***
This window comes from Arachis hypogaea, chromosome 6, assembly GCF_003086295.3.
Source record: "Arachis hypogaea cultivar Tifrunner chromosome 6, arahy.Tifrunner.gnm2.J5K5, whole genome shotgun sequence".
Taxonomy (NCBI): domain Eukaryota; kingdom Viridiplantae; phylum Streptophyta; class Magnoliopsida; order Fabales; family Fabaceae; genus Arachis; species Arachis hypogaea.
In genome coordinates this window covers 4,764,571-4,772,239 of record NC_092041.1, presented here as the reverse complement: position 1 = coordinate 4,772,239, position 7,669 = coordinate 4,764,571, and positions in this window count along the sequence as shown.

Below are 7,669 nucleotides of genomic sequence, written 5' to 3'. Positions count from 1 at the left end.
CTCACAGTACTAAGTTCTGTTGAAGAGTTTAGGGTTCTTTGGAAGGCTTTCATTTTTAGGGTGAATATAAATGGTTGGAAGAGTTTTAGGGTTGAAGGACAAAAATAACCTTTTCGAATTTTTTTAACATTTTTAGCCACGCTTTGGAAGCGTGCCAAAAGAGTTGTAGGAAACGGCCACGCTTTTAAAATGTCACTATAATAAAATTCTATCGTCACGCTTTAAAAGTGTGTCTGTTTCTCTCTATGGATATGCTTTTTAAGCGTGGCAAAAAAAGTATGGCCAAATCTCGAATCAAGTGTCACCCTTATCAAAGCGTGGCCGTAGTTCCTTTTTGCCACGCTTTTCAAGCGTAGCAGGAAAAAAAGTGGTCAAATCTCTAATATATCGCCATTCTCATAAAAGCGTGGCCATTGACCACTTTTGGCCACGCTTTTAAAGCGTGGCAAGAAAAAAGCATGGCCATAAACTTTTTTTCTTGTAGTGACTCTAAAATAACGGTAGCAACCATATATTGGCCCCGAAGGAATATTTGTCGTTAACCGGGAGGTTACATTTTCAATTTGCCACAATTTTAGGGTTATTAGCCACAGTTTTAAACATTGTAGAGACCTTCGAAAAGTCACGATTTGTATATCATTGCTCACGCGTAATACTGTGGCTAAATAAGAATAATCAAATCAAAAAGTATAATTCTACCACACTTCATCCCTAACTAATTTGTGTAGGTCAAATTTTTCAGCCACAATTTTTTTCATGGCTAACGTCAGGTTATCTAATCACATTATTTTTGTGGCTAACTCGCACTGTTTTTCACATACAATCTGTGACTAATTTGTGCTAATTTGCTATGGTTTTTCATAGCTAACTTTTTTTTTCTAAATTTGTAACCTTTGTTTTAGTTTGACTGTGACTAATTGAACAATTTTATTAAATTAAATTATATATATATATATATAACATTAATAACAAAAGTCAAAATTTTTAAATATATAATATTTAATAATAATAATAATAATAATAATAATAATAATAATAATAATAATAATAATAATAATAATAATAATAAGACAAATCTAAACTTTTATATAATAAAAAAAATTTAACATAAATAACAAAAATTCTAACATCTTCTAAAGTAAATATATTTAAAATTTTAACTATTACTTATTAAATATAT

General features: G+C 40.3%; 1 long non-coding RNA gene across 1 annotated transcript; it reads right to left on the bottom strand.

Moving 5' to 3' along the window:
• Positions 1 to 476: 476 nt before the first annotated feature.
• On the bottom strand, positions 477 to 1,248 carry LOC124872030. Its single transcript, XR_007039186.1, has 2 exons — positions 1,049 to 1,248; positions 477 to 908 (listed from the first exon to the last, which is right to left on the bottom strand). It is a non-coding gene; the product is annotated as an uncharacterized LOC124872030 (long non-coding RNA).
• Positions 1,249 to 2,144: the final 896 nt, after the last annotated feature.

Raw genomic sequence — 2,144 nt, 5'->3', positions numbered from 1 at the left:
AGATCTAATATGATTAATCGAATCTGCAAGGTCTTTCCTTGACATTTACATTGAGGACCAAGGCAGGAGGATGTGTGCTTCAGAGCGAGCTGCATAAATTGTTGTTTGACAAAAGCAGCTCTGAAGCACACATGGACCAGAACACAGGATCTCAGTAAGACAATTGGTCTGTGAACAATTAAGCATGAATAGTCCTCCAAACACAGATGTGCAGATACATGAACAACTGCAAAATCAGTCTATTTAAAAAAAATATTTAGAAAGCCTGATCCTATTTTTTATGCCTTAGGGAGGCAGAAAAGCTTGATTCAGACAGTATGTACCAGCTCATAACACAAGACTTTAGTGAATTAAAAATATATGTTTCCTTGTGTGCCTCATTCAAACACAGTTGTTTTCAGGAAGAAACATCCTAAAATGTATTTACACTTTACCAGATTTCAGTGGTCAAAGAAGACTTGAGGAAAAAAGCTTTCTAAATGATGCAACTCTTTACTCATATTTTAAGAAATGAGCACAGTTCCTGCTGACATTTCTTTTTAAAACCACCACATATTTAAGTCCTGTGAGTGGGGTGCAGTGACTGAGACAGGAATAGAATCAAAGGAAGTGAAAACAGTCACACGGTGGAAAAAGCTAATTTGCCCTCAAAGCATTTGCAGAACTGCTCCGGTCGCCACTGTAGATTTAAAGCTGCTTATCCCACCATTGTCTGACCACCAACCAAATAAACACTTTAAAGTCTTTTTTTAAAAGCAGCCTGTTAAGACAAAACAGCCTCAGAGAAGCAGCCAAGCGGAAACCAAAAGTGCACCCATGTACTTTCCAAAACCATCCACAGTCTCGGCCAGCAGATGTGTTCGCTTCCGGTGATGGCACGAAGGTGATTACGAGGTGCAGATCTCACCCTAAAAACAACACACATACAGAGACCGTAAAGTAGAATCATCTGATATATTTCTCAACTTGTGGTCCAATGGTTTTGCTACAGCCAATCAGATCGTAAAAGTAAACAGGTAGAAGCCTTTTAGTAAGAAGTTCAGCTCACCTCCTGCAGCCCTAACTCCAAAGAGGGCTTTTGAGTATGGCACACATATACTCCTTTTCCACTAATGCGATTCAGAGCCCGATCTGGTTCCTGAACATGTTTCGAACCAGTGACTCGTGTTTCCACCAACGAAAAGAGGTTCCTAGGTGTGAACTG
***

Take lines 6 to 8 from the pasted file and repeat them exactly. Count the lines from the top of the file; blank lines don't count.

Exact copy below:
CTCACAGTACTAAGTTCTGTTGAAGAGTTTAGGGTTCTTTGGAAGGCTTTCATTTTTAGGGTGAATATAAATGGTTGGAAGAGTTTTAGGGTTGAAGGACAAAAATAACCTTTTCGAATTTTTTTAACATTTTTAGCCACGCTTTGGAAGCGTGCCAAAAGAGTTGTAGGAAACGGCCACGCTTTTAAAATGTCACTATAATAAAATTCTATCGTCACGCTTTAAAAGTGTGTCTGTTTCTCTCTATGGATATGCTTTTTAAGCGTGGCAAAAAAAGTATGGCCAAATCTCGAATCAAGTGTCACCCTTATCAAAGCGTGGCCGTAGTTCCTTTTTGCCACGCTTTTCAAGCGTAGCAGGAAAAAAAGTGGTCAAATCTCTAATATATCGCCATTCTCATAAAAGCGTGGCCATTGACCACTTTTGGCCACGCTTTTAAAGCGTGGCAAGAAAAAAGCATGGCCATAAACTTTTTTTCTTGTAGTGACTCTAAAATAACGGTAGCAACCATATATTGGCCCCGAAGGAATATTTGTCGTTAACCGGGAGGTTACATTTTCAATTTGCCACAATTTTAGGGTTATTAGCCACAGTTTTAAACATTGTAGAGACCTTCGAAAAGTCACGATTTGTATATCATTGCTCACGCGTAATACTGTGGCTAAATAAGAATAATCAAATCAAAAAGTATAATTCTACCACACTTCATCCCTAACTAATTTGTGTAGGTCAAATTTTTCAGCCACAATTTTTTTCATGGCTAACGTCAGGTTATCTAATCACATTATTTTTGTGGCTAACTCGCACTGTTTTTCACATACAATCTGTGACTAATTTGTGCTAATTTGCTATGGTTTTTCATAGCTAACTTTTTTTTTCTAAATTTGTAACCTTTGTTTTAGTTTGACTGTGACTAATTGAACAATTTTATTAAATTAAATTATATATATATATATATAACATTAATAACAAAAGTCAAAATTTTTAAATATATAATATTTAATAATAATAATAATAATAATAATAATAATAATAATAATAATAATAATAATAATAATAATAATAATAAGACAAATCTAAACTTTTATATAATAAAAAAAATTTAACATAAATAACAAAAATTCTAACATCTTCTAAAGTAAATATATTTAAAATTTTAACTATTACTTATTAAATATAT

General features: G+C 40.3%; 1 long non-coding RNA gene across 1 annotated transcript; it reads right to left on the bottom strand.

Moving 5' to 3' along the window: